The names of the suspects and the victims weren’t released, and Longview police declined to talk about a motive.
The injured survivors are an employee and three visitors, said Steve Altmiller, CEO and president of the Good Shepherd health system. One was in critical condition and the other three were in good condition Tuesday morning, he said.
Police said they weren’t searching for anyone else. Further details about the attack weren’t immediately released.
Altmiller said the health system would update reporters at a news conference Tuesday afternoon.
The surgical facility is across the street from the Good Shepherd Medical Center, which describes itself as a full service, 425-bed acute-care center.
Two U.S. military aircraft flew into China’s newly claimed and challenged air defense zone over the East China Sea, a U.S. official said, an action that could inflame tensions between the world powers.
The large U.S. Air Force B-52 planes — which were not armed because they were on a training mission — set off Monday from Guam and returned there without incident. The mission lasted for several hours, and the aircraft were in China’s newly declared air zone for about an hour, according to the U.S. official.
The planes’ pilots did not identify themselves upon entering the disputed airspace, as China would have wanted, according to the official.
The official declined to be named because of the sensitivity of the situation.
The flights came two days after China unilaterally announced the creation of a so-called “Air Defense Identification Zone” over several islands it and Japan have both claimed. The two countries have been sharply at odds over those isles, which are believed to be near large reserves of natural resources.
Washington responded negatively to what Secretary of State John Kerry characterized as an “escalatory action (that) will only increase tensions in the region and create risks of an incident.” And the U.S. government has rallied around its ally Japan, where thousands of its troops are stationed as part of a security treaty.
And specifically regarding China’s new air defense zone, the United States has said it won’t recognize it — nor China’s call that aircraft entering it identify themselves and file flight plans.
Beijing, though, has dismissed the American position as unjustified and urged Washington to butt out of the territorial dispute.
Chinese defense ministry spokesman Col. Yang Yujun on Sunday called such criticism “completely unreasonable,” “irresponsible” and “inappropriate,” telling the United States to stop taking sides and not send more “wrong signals” that could lead to a “risky move by Japan.”
And China’s foreign ministry lodged a formal complaint with U.S. Ambassador Gary Locke asking Washington “to correct its mistakes immediately.”
Long-running dispute over islands
The disagreement centers around what’s known as the Senkaku Islands by Japan and the Diaoyu Islands by China, which are close to strategically important shipping lanes and surrounded by waters full of rich marine life.
China says its claim to these islands extends back hundreds of years. Japan, on the other hand, says it saw no trace of Chinese control of the islands in an 1885 survey, so formally recognized them as Japanese sovereign territory in 1895. Japan then sold the islands in 1932 to descendants of the original settlers.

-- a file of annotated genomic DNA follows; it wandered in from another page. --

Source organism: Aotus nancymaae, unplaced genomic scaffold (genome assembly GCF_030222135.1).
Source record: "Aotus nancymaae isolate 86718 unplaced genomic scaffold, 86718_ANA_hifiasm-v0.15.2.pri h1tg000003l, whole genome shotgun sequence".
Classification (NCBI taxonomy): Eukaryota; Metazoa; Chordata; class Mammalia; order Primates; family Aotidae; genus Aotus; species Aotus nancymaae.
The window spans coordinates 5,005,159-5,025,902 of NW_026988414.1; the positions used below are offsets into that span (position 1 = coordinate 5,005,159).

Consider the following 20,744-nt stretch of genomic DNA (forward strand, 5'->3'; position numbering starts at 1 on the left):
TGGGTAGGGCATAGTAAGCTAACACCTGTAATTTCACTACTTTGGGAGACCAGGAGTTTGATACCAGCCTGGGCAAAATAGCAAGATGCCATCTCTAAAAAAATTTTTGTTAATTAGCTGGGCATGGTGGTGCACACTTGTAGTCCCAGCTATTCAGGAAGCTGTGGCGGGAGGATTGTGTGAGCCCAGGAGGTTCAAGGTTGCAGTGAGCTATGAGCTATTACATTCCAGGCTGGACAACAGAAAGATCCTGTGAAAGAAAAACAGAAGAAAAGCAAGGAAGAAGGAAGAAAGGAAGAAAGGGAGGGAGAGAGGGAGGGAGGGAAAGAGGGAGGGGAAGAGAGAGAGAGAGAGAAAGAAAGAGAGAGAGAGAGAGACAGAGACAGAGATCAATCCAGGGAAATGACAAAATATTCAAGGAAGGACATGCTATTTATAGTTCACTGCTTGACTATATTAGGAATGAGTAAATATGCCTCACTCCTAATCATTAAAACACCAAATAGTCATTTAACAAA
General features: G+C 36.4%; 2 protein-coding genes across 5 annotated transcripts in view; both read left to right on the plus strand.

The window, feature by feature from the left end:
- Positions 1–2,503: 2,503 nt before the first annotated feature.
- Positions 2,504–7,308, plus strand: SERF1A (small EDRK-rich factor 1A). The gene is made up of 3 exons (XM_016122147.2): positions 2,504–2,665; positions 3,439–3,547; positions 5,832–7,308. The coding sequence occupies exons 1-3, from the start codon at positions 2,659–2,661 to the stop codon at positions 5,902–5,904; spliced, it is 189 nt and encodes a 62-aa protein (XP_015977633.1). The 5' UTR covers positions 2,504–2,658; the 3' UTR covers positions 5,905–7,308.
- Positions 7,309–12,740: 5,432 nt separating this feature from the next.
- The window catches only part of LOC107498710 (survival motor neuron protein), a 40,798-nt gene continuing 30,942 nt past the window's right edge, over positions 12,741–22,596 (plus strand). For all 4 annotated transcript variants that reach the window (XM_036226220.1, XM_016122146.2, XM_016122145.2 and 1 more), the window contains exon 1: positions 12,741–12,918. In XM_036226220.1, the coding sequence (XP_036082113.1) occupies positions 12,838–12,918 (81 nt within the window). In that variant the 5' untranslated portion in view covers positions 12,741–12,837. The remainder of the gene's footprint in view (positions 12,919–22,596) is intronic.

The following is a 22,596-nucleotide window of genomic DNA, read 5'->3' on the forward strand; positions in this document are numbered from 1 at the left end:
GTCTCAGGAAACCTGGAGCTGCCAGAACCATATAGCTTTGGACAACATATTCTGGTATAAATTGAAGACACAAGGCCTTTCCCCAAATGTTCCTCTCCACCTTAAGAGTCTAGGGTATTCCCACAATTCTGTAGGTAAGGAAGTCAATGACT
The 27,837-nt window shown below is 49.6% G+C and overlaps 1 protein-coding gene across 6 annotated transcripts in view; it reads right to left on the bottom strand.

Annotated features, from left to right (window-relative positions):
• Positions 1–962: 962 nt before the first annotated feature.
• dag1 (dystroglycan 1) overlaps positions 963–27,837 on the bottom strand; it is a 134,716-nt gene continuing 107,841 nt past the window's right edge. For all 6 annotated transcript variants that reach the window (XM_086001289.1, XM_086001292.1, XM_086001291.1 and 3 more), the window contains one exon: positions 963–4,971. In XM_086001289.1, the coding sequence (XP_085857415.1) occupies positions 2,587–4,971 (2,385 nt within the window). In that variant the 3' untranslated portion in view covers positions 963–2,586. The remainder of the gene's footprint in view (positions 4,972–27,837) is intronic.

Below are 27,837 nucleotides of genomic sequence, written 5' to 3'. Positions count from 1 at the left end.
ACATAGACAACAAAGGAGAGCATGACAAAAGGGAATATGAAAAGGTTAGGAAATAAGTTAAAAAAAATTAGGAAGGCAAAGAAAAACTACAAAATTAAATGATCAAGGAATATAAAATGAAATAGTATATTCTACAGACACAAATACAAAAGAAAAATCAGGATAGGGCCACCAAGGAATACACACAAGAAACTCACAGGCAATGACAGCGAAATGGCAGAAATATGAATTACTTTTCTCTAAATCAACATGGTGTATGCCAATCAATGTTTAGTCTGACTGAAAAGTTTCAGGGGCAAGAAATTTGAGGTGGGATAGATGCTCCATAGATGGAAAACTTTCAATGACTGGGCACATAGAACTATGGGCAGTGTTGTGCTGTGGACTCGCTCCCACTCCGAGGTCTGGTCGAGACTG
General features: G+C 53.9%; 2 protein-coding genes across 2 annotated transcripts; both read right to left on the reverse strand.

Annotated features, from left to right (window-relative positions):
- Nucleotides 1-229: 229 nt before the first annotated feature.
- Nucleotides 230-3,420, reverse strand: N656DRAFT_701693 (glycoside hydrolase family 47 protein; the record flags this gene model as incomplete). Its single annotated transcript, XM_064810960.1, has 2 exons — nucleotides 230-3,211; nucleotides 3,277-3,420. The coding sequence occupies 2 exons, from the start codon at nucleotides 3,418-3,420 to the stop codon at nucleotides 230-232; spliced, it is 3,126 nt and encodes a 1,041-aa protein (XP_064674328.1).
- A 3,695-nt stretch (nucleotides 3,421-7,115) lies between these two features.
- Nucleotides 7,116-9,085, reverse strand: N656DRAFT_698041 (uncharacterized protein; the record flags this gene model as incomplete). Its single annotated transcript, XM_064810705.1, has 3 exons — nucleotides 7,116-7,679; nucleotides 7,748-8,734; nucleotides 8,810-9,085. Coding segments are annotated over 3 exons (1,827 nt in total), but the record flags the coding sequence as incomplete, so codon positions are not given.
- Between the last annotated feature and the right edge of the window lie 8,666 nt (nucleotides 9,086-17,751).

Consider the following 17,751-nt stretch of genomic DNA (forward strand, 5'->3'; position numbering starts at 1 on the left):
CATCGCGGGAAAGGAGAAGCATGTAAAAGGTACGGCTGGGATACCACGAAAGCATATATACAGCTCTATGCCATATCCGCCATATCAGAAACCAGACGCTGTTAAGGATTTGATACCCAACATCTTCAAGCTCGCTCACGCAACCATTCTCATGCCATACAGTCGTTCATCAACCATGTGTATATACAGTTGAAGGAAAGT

The dispute intensified in the second half of 2012.
Why China’s new air zone incensed Japan, U.S.
Protests erupted in China after Japan announced it had bought several of the disputed islands from private Japanese owners. The deal was struck in part to prevent the islands from being bought by the controversial Tokyo governor, Shintaro Ishihara, who had called for donations for a public fund to buy them.
This sale outraged China’s government, and groups of its citizens who protested violently in several Chinese cities, calling for boycotts of Japanese products and urging the government to give the islands back.
In December 2012, the dispute escalated further when Japan scrambled fighter jets after a Chinese plane was seen near the islands. That situation has recurred repeatedly since, and China’s latest announcement makes it likely it will keep happening.
At sea, Chinese ships have frequently entered contested waters despite warnings from the Japanese Coast Guard.
Today, the Browns added Alex Tanney to their active roster from the Dallas Cowboys practice squad, according to NBCSports.com and other media outlets.
Tanney sent out the following tweet Tuesday morning: “Thankful for everything the Jones family and Dallas staff has done for me. Great organization. New chapter starts in Cleveland today. #Browns.”
Tanney did play in the preseason – completing 40 of 73 passes for 423 yards, one touchdown and two interceptions.
Tanney played college football at Division III Monmouth (Illinois). He was undrafted out of college. He signed with the Kansas City Chiefs before joining the Dallas Cowboys.
Tanney is best known for being a “trick-shot” artist at quarterback after a popular YouTube video.
The Browns needed to sign a back-up quarterback after Jason Campbell suffered a concussion during last Sunday’s game against the Steelers. He is undergoing evaluations for his head injury as required by NFL protocol and is expected to miss this week’s game against Jacksonvlle.
Coach Rob Chudzinksi indicated in his Monday news conference that Brandon Weeden will probably get the start.
Mexican authorities have found 42 bodies buried in mass graves in western Mexico this month, the Attorney General’s Office said Monday.
Many of the bodies had bullet wounds and showed signs of torture, according to federal authorities at the crime scene.
The bodies have not yet been identified.
The 22 graves, in the town of La Barca in the state of Jalisco, were discovered as part of an investigation into the disappearance of two federal agents.
“We started the investigation when two police officers disappeared,” said Mexican Attorney General Jesus Murillo Karam.
“We found that those responsible for the disappearances of these police officers were municipal police, practically all of them municipal police officers.
“We detained them, and from that investigation we found a place where the federal agents might have been buried,” he added.
According to the attorney general, the federal officers were not among the bodies found in the mass graves. An investigation is ongoing.
Drug cartels, including the Knights Templar and Jalisco New Generation, operate in the region and are battling for control.